Tuesday 2 June 2020

Alabama Coach Nick Saban: ‘I Am Shocked And Angered’ Over Floyd, Taylor, Arbery Deaths

Alabama head football coach Nick Saban called for “kindness” in the aftermath of violent riots over the deaths of Ahmaud Arbery in Georgia, George Floyd in Minnesota, and Breonna Taylor in Kentucky.
Saban released a statement on Sunday as thousands of rioters burned buildings, pummeled bystanders, and looted businesses across the country from Los Angeles to Washington, D.C. The prolific football coach empathized with protesters before making a plea for unity.
I am shocked and angered by the tragic deaths of George Floyd, Breonna Taylor and Ahmaud Arbery. We’re at an important moment for our country, and now is the time for us to choose kinds, tolerance, understanding, empathy, and most importantly … it’s time to love each other. Every life is precious, and we must understand we have so many more things that unite us than divide us.
I’ve always been inspired and encouraged by examples set by those who came before us like Dr. Martine Luther King Jr., Rosa Parks, and so many others who devoted their lives to finding peaceful ways to rid our society of social inequities. As Dr. King said, “Injustice anywhere is a threat to justice everywhere. We are caught in an inescapable network of mutuality, tied to a single garment of destiny. Whatever affects one directly, affects all indirectly.” We are all part of this and we must banish these types of injustices in not just our country, but our world. The ultimate future of our nation is in our hands, and like the teams I’ve been privileged to coach, we must depend on and respect each other no matter our differences. We must come together as a society and treat one another with respect and dignity.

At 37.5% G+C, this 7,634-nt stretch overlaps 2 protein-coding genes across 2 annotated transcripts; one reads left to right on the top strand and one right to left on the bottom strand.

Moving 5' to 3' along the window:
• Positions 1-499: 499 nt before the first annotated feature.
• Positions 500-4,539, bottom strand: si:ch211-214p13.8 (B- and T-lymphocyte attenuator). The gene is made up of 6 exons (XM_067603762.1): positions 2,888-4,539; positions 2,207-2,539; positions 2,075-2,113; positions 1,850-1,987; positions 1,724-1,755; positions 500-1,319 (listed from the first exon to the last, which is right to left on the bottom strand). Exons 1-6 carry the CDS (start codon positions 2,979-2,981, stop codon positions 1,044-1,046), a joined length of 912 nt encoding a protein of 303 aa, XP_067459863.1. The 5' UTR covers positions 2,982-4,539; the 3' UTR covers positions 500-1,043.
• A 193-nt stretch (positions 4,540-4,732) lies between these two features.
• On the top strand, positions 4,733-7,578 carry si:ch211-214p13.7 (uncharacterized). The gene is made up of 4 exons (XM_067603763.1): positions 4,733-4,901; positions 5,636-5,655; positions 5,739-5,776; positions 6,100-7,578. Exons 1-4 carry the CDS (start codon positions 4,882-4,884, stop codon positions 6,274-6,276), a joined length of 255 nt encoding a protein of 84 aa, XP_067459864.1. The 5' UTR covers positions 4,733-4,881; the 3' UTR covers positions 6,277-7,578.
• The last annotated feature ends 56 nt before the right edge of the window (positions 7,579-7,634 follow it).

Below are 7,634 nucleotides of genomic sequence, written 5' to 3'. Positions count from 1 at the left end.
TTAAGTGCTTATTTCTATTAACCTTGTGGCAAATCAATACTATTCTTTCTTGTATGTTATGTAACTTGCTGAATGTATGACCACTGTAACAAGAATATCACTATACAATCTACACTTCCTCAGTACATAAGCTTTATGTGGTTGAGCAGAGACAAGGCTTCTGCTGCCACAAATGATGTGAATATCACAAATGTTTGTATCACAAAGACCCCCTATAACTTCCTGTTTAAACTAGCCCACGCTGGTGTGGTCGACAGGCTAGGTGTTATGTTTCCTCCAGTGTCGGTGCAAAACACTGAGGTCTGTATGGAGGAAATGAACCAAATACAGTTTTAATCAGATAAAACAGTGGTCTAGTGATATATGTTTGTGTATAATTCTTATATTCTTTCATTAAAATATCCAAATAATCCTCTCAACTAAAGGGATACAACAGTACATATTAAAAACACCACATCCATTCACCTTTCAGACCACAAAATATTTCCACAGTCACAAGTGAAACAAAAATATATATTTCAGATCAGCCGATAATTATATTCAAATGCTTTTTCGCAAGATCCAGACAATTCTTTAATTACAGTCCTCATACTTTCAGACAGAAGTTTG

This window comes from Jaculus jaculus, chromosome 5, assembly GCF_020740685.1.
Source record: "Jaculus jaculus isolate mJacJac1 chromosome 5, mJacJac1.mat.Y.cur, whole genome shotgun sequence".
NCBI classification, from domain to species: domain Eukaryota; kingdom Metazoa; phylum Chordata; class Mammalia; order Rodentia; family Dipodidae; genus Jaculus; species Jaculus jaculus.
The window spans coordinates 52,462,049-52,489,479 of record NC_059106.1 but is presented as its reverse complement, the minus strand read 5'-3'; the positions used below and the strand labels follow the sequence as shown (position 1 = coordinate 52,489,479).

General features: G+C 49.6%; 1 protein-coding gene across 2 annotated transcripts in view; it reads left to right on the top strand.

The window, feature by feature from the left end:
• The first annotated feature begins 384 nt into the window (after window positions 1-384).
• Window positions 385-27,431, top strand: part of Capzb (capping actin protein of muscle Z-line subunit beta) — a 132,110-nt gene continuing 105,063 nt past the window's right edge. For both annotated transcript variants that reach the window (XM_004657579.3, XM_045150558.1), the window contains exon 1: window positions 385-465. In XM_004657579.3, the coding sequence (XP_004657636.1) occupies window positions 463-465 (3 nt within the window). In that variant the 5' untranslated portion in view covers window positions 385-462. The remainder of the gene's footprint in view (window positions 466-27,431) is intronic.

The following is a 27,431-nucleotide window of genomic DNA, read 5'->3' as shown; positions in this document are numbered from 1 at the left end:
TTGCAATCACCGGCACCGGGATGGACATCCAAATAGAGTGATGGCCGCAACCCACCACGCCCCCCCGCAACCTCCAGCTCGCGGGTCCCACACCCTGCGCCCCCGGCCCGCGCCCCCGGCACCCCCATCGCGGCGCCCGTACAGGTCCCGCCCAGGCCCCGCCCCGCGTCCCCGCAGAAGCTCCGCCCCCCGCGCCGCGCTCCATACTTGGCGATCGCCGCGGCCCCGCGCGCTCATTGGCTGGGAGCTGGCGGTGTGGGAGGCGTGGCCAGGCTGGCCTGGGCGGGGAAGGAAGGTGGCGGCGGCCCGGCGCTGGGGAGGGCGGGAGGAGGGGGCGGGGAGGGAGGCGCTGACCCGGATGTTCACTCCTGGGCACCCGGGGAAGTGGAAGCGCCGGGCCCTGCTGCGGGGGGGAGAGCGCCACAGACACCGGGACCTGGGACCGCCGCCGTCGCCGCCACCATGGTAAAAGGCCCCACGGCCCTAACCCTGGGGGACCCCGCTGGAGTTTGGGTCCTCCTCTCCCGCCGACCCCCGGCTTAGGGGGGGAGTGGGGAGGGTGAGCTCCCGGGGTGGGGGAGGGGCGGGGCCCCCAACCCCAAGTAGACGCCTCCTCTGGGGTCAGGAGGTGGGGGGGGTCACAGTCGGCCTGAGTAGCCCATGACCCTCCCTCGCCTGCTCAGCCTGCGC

Historic levels of rioting hit nearly every major city in the United States late last week and over the weekend. Outside agitators reportedly partnered with local rioters to burn and steal from hundreds of businesses and attack innocent bystanders and police. Pundits have compared the level of violence to the civil rights riots of 1968 in the aftermath of Dr. Martin Luther King’s assassination.
The riots began as protests in the wake of George Floyd’s death a week ago. Online videos showed Minneapolis police officers pinning Floyd, who was handcuffed, to the ground. One officer, Derek Chauvin, held his knee on Floyd’s neck for roughly nine minutes while Floyd pleaded for mercy saying he could not breathe.
Floyd was later transported to a nearby hospital where he was pronounced dead. The four officers have been fired from the department and Chauvin has been arrested and charged with third-degree murder and second-degree manslaughter.
Protests formed later in the week after videos of Floyd’s arrest began circulating online. The protests devolved into riots. On Thursday, hundreds of rioters broke into the Minneapolis Police Department’s 3rd Precinct, where Chauvin and the other officers had been based, and razed the police headquarters. Police officers and National Guard forces had abandoned the precinct on the orders of Minneapolis Mayor Jacob Frey.

On Sunday, violent riots took place in Washington, D.C., despite an 11 p.m. curfew put in place by Mayor Muriel Bowser. Rioters burned and looted businesses and other buildings, and set fire to outbuildings connected to the historic St. John’s Episcopal Church located near the White House. Dozens of Secret Service agents were injured throughout the night.

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